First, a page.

The Institute of Directors (IoD) has backed calls for the UK to remain tied to European Union (EU) institutions after Brexit, with the creation of a “partial” customs union.
The business leaders group said the “UK should pursue a new, bespoke, and partial customs union with Europe” citing Turkey’s relationship with the bloc as a potential model to follow in a new report.
They said the deal would cover industrial goods and processed agricultural products. A proposal by Theresa May’s top EU advisor last week also called for a partial customs union, covering goods but not services.
A leaked memo also suggested last week that the Labour Party had been plotting with Brussels officials to keep the UK in the Customs Union if they seize power. The party denies this, however.
Brexiteers, meanwhile, argue that staying in a customs union would stop the UK striking its own trade deals, breaking free of EU rules, and would be a betrayal of the Brexit vote.
However, the IoD claim that under their model, the UK would still be able to negotiate its own free trade agreements beyond the bloc. Turkey is currently the only country that has an arrangement similar to this.
EU’s Brexit Boss Demands Britain Stay in Customs Union or Face Consequences: ‘It Is Time to Make a Choice’ https://t.co/EJ8RIe1SeP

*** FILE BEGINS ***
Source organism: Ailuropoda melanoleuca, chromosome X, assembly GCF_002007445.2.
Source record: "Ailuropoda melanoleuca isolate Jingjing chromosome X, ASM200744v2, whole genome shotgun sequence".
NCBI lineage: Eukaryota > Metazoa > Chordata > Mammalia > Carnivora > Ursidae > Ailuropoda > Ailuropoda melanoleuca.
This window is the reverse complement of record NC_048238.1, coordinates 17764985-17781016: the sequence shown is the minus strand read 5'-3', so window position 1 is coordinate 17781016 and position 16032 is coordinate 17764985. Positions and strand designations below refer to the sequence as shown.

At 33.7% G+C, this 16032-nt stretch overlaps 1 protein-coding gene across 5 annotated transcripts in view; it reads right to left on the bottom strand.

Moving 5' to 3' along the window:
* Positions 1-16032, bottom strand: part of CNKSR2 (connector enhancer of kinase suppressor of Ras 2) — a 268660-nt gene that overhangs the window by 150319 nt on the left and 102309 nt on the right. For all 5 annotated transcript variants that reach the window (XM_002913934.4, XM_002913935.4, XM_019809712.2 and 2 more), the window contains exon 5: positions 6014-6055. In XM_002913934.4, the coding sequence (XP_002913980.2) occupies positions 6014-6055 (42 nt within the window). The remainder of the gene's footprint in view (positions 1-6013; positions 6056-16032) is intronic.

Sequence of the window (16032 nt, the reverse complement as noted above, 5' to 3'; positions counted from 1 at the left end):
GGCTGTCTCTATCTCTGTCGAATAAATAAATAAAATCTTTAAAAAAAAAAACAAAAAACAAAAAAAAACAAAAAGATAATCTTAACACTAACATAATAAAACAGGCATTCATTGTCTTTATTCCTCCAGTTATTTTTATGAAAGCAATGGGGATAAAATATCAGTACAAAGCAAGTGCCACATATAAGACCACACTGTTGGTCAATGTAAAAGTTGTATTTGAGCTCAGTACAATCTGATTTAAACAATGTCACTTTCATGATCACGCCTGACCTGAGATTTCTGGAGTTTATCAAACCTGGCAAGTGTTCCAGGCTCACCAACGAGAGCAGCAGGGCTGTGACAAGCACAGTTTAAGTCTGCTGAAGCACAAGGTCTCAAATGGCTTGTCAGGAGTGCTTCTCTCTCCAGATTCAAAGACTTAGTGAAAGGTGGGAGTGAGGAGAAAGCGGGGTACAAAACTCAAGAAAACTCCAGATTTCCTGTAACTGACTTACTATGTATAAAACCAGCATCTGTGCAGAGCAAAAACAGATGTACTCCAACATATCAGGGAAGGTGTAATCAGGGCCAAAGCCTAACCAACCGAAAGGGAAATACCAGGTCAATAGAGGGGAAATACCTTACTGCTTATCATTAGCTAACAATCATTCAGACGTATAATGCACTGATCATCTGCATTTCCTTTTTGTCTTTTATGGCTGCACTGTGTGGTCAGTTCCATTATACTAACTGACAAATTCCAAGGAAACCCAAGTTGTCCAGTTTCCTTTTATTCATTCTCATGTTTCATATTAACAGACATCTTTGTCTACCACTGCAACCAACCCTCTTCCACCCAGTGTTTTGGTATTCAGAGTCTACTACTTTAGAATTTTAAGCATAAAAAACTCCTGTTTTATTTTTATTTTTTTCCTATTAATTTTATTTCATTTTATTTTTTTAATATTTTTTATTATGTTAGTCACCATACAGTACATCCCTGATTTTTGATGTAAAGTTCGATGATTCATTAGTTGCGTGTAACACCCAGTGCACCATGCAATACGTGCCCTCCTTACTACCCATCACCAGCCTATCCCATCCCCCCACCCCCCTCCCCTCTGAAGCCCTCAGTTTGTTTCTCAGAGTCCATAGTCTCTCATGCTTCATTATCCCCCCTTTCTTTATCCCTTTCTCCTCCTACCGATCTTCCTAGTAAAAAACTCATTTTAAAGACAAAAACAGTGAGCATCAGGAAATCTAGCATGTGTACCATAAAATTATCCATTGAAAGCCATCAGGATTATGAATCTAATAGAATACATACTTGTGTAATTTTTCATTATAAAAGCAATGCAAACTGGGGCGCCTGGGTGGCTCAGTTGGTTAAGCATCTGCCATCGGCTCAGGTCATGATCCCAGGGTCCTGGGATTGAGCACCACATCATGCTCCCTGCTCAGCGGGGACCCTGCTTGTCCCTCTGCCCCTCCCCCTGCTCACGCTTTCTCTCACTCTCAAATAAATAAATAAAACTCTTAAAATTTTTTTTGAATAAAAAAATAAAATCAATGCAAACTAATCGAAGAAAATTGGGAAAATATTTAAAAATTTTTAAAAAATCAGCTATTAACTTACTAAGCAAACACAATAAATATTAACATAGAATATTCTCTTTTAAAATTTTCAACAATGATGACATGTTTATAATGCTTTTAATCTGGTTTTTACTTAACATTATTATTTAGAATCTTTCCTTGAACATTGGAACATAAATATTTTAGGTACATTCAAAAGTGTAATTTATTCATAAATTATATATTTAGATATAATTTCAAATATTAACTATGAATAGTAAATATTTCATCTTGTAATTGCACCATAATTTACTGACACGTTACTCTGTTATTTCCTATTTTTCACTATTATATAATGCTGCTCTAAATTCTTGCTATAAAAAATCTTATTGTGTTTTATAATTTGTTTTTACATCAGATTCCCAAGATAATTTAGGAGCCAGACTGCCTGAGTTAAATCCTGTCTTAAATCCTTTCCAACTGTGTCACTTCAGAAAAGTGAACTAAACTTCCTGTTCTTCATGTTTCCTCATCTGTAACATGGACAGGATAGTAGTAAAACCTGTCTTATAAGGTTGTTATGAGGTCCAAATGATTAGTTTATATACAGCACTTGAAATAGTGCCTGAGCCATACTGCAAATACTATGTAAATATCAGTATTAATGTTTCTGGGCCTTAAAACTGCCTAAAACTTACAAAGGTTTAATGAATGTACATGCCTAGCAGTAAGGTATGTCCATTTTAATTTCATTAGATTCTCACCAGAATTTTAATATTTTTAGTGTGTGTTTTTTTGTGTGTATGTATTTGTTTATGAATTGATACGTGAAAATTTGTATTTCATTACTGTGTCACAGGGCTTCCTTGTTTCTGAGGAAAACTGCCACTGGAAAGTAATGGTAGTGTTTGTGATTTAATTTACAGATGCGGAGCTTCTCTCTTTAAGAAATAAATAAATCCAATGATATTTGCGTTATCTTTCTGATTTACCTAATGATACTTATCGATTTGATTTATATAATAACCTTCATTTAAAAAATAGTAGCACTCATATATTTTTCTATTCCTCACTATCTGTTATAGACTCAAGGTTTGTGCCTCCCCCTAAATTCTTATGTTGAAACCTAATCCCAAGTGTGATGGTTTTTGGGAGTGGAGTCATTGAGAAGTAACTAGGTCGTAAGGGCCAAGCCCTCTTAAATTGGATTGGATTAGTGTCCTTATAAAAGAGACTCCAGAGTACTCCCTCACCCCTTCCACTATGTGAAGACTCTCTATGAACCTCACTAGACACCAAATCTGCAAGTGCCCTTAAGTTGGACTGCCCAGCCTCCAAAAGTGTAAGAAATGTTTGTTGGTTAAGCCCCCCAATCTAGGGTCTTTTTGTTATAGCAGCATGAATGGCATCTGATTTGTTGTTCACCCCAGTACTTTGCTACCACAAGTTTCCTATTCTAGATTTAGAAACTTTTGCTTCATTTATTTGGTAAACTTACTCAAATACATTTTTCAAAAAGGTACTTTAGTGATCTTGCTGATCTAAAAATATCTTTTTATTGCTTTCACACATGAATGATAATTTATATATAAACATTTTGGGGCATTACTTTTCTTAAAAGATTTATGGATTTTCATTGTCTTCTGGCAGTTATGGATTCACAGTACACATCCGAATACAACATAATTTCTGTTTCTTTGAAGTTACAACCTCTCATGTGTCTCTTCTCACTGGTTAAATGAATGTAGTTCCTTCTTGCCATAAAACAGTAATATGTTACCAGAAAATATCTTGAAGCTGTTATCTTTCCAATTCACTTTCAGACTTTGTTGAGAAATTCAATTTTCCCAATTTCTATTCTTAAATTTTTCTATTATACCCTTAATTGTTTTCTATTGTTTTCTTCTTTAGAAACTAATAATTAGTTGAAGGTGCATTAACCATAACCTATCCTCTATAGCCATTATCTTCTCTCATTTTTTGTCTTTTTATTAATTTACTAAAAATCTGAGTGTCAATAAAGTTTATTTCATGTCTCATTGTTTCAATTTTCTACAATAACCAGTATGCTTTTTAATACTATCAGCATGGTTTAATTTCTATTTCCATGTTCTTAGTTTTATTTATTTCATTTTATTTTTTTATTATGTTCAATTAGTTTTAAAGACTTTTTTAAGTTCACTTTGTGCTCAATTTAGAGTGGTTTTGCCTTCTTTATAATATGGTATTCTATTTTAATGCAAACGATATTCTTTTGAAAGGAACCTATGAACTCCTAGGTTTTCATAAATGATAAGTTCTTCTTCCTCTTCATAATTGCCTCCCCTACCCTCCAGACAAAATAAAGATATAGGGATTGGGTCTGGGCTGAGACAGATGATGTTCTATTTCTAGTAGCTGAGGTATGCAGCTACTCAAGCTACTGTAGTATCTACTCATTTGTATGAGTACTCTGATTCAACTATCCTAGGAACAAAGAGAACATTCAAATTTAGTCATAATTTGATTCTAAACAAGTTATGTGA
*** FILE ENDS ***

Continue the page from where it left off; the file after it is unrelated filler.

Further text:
— Breitbart London (@BreitbartLondon) February 6, 2018
According to the IoD model, primary agricultural products like raw milk and fruit would be excluded from the partial customs union, but goods such as cars and chemicals would be included.
Stephen Martin, director general of the IoD, told The Express: “In the long term, the UK should consider remaining in a narrowed customs union to mitigate the disruptive effects for business and ensure manufacturing remains competitive and attractive for inward investment.
“In the interest of our members and the wider business community, while respecting the decision taken by the people in June 2016, we feel this is the best way forward.”
In response to the proposal, a government spokesman said: “We set out our two preferred models in our Customs Future Partnership paper.
“Both of these options set out that we will not be in a customs union, allowing us to make our own trade deals across the world but while still ensuring trade with the EU is as frictionless as possible.
“Of course, the final arrangements will depend on the negotiations with the EU.”